Why is it so difficult for people to accept that the existence of a deity if it merely a statement of reality? As I mentioned in my previous post, the major world religions all make conflicting claims about the nature of deity, yet all of them claim that their view of deity is "the truth" and that the others have it wrong. Even within the Christian religion, it appears that much of the evidence for the deity's existence is either subjective or indirect. Any student of history has seen the almost twenty centuries of arguments, debates, executions of heretics, crusades, and witch burnings; all claiming to support the will of God. I've read and listened as people claim the same God justifies both human chattel slavery and abolition; both pro-life and pro-abortion; and both pro- and anti-capital punishment stands. All these antithetical positions claimed in God's name by his followers make God himself appear either schizophrenic or ineffective at communicating his existence and truth even to those who really desire to believe in him. Thus "religious truth" does not appear to be objectively demonstrable at all, but merely based on subjective impressions of human believers.
Let Pastor Enyart demonstrate the "truth" that allegedly supports the existence of his deity clearly and directly without philosophical word games and then we'll have a position to discuss…
Absolute Right and Wrong
In his second topic, the attempt to describe moral absolutes as the basis for the existence of his deity, Pastor Enyart has, thus far, failed miserably.
When asked to define absolute right and absolute wrong he replied "absolute wrong is a harm that cannot be justified." When questioned about this apparent discrepancy of having to justify the unjustifiable, he assures us in his second post that "there are conditions attending to every event, every good and every crime…". Well, according to the American Heritage Dictionary of the English Language, 4th Edition, the terms "absolute" and "conditional" appear to be mutually exclusive…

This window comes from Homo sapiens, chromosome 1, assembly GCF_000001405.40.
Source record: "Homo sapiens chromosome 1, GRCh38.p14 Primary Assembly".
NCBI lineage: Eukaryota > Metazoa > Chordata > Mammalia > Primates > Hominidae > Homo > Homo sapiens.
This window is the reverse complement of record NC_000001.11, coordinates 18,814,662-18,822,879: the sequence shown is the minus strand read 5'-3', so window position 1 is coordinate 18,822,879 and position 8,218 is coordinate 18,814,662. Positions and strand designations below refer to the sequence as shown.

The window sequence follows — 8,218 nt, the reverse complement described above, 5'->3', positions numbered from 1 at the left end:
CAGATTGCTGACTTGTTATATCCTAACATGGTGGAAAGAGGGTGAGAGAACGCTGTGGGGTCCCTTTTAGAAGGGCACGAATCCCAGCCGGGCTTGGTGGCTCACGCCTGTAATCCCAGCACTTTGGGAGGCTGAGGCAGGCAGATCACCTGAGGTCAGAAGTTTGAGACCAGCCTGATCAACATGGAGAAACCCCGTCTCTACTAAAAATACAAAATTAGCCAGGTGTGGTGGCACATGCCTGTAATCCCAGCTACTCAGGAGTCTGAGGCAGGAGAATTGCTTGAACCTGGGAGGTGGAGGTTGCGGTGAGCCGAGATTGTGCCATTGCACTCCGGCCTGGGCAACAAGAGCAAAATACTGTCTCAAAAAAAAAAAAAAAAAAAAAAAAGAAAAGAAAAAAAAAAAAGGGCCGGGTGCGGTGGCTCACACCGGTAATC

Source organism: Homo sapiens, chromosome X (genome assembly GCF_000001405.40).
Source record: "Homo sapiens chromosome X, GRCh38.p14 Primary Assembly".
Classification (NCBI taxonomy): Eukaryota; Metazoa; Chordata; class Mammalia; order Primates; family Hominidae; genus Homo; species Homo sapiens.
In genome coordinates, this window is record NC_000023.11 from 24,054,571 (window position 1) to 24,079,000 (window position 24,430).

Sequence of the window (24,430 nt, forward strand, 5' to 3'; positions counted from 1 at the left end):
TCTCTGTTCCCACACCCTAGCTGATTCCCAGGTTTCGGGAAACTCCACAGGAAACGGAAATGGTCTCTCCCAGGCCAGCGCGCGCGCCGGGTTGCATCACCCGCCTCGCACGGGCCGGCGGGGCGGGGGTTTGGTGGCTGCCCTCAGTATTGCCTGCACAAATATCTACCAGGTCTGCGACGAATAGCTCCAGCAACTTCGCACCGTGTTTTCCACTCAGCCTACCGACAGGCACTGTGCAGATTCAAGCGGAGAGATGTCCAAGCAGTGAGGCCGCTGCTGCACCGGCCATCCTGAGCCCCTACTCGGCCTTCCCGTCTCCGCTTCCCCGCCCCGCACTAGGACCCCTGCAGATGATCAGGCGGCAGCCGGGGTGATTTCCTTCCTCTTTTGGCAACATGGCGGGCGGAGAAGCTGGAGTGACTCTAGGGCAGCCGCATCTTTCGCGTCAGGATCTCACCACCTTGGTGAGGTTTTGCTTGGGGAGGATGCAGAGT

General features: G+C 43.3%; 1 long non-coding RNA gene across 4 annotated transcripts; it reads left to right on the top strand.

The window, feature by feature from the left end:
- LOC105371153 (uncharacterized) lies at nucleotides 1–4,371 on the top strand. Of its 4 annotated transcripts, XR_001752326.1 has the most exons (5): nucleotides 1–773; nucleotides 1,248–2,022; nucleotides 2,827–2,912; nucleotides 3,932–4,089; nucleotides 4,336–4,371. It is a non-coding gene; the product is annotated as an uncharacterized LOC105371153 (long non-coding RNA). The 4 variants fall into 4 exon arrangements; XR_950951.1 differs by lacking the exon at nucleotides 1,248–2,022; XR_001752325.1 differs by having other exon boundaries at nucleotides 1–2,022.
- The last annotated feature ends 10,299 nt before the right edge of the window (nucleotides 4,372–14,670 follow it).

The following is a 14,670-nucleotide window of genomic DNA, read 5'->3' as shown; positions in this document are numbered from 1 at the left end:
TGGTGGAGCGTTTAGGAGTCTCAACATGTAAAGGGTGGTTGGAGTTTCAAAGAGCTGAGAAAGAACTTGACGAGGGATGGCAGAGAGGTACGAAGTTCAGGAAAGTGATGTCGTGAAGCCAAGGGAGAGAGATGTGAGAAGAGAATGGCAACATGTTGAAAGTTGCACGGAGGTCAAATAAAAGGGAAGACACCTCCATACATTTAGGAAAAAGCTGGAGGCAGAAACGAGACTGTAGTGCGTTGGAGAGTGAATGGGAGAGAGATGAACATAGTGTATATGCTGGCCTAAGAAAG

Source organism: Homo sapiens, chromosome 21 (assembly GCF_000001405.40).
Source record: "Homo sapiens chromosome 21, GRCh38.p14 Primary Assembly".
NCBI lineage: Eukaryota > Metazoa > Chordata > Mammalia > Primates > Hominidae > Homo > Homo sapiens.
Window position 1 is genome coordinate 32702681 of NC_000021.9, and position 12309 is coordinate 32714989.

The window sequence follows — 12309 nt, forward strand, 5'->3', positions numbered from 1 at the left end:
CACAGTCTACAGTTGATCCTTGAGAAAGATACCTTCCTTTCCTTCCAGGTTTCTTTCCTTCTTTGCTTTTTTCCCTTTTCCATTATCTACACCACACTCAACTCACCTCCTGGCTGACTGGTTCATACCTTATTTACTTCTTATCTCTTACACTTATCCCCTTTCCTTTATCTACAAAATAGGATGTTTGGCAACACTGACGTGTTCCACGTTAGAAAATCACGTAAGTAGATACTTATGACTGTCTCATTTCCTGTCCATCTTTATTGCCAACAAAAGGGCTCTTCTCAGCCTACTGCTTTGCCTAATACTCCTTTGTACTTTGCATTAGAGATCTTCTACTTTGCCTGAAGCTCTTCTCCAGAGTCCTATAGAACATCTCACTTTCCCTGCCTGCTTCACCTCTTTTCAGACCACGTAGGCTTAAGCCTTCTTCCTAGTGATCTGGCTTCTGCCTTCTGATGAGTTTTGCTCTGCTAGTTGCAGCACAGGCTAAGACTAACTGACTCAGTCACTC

Absolute means: "Not limited by restrictions or exceptions; unconditional"
Conditional means: "Imposing, depending on, or containing a condition"
Pastor Enyart has not yet demonstrated a single absolute moral statement; since by his own definition an absolute statement "cannot be justified". By his definition, an "absolute good" or "absolute evil" is required to be unconditional. Applying conditions to the statement means that the act itself is not unconditional and is not either absolutely right or absolutely wrong. Since his initial post, Pastor Enyart has only used conditional (i.e. non-absolute) statements to attempt to illustrate his concept of "absolute wrong." The conditional moral values and ethics Pastor Enyart has demonstrated so far as illustrations are merely another form of relativistic (conditional) morality. If we follow his reasoning as presented, then he has merely strengthened the position that all human morality is relative and conditional.